Discussion a The force here is small because the system and the coefficients are small. Solution b Identify the known:
Discussion b This is the total distance traveled back and forth across $x=0$, which is the undamped equilibrium position. The number of oscillations about the equilibrium position will be more than $d/X=(1\text{.}\text{59}\phantom{\rule{0.25em}{0ex}}\text{m})/(0\text{.}\text{100}\phantom{\rule{0.25em}{0ex}}\text{m})=\text{15}\text{.}9$ because the amplitude of the oscillations is decreasing with time. At the end of the motion, this system will not return to $x=0$ for this type of damping force, because static friction will exceed the restoring force. This system is underdamped. In contrast, an overdamped system with a simple constant damping force would not cross the equilibrium position $x=0$ a single time. For example, if this system had a damping force 20 times greater, it would only move 0.0484 m toward the equilibrium position from its original 0.100m position. This worked example illustrates how to apply problemsolving strategies to situations that integrate the different concepts you have learned. The first step is to identify the physical principles involved in the problem. The second step is to solve for the unknowns using familiar problemsolving strategies. These are found throughout the text, and many worked examples show how to use them for single topics. In this integrated concepts example, you can see how to apply them across several topics. You will find these techniques useful in applications of physics outside a physics course, such as in your profession, in other science disciplines, and in everyday life. Check Your UnderstandingWhy are completely undamped harmonic oscillators so rare? Show/Hide Solution SolutionFriction often comes into play whenever an object is moving. Friction causes damping in a harmonic oscillator. Check Your UnderstandingDescribe the difference between overdamping, underdamping, and critical damping. Show/Hide Solution SolutionAn overdamped system moves slowly toward equilibrium. An underdamped system moves quickly to equilibrium, but will oscillate about the equilibrium point as it does so. A critically damped system moves as quickly as possible toward equilibrium without oscillating about the equilibrium. Section Summary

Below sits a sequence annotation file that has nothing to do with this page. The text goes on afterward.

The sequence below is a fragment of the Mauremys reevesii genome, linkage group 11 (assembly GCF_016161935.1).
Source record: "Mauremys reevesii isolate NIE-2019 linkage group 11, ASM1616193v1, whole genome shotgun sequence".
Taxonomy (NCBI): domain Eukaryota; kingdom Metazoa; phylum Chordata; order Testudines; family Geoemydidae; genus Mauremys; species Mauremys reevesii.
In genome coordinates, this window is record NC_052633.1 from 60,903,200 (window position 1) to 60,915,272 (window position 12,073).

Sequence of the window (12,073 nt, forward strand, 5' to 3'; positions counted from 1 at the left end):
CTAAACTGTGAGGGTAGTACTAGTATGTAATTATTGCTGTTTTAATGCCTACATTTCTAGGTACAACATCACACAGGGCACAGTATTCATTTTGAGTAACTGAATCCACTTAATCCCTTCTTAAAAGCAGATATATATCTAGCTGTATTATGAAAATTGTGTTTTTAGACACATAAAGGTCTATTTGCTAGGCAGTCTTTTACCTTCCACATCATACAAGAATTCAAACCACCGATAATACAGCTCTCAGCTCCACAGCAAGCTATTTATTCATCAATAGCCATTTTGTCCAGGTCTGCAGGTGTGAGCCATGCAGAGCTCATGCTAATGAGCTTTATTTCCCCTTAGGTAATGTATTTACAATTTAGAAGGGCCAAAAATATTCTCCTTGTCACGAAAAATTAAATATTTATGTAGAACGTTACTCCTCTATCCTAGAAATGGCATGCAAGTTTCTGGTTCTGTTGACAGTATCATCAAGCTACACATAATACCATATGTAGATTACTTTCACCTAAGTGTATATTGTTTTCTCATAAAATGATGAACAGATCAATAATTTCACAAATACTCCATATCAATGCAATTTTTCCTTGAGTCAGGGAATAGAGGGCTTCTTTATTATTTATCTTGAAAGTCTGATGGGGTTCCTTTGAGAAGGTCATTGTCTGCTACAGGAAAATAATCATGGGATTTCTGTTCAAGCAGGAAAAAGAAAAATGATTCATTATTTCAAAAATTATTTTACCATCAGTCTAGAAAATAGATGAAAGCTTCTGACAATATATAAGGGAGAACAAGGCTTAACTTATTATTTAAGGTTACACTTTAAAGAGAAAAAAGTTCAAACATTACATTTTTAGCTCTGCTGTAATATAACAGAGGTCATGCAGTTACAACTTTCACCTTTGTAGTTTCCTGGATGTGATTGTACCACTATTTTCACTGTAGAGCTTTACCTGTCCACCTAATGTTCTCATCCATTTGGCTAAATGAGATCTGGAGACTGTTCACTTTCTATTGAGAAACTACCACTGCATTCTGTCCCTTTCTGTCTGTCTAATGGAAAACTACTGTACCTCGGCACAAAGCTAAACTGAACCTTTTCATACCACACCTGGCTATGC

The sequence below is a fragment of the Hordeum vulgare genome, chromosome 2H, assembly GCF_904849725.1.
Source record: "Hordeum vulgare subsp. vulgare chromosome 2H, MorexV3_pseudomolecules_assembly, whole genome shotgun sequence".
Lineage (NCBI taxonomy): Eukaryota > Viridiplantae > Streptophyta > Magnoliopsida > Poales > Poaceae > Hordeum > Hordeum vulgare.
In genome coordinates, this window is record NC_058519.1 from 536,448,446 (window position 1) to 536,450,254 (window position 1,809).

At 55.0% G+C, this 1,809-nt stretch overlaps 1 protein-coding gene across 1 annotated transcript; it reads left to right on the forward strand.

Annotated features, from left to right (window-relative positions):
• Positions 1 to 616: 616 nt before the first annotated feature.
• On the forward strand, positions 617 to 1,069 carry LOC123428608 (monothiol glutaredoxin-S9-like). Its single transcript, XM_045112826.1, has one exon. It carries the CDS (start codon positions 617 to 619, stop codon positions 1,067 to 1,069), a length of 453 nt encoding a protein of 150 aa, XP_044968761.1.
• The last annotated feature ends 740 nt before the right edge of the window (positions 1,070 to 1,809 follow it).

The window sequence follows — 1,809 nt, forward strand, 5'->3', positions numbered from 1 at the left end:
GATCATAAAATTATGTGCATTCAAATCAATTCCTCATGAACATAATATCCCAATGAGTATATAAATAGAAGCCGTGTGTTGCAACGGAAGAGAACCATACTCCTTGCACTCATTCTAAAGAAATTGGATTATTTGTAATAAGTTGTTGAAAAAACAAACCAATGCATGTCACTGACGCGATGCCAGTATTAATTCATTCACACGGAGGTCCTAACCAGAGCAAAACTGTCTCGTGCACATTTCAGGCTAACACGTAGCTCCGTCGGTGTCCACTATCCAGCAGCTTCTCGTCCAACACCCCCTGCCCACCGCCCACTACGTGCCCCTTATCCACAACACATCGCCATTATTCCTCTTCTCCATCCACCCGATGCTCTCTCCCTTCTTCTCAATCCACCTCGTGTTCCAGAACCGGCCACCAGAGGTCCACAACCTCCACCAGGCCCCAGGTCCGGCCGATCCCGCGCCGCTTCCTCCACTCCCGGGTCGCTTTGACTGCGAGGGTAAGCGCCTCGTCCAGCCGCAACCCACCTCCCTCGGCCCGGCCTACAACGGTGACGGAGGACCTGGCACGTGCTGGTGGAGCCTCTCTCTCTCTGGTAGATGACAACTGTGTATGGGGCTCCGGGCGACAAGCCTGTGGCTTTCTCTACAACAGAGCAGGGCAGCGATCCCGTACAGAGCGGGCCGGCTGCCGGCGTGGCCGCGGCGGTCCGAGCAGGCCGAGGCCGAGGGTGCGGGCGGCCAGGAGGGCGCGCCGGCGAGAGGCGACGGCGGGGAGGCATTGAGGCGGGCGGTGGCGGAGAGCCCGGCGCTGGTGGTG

Conceptual QuestionsExercise 1Give an example of a damped harmonic oscillator. (They are more common than undamped or simple harmonic oscillators.) Exercise 2How would a car bounce after a bump under each of these conditions?
Exercise 3Most harmonic oscillators are damped and, if undriven, eventually come to a stop. How is this observation related to the second law of thermodynamics? Problems & ExercisesExercise 1The amplitude of a lightly damped oscillator decreases by $3\text{.}\mathrm{0\%}\text{}$ during each cycle. What percentage of the mechanical energy of the oscillator is lost in each cycle?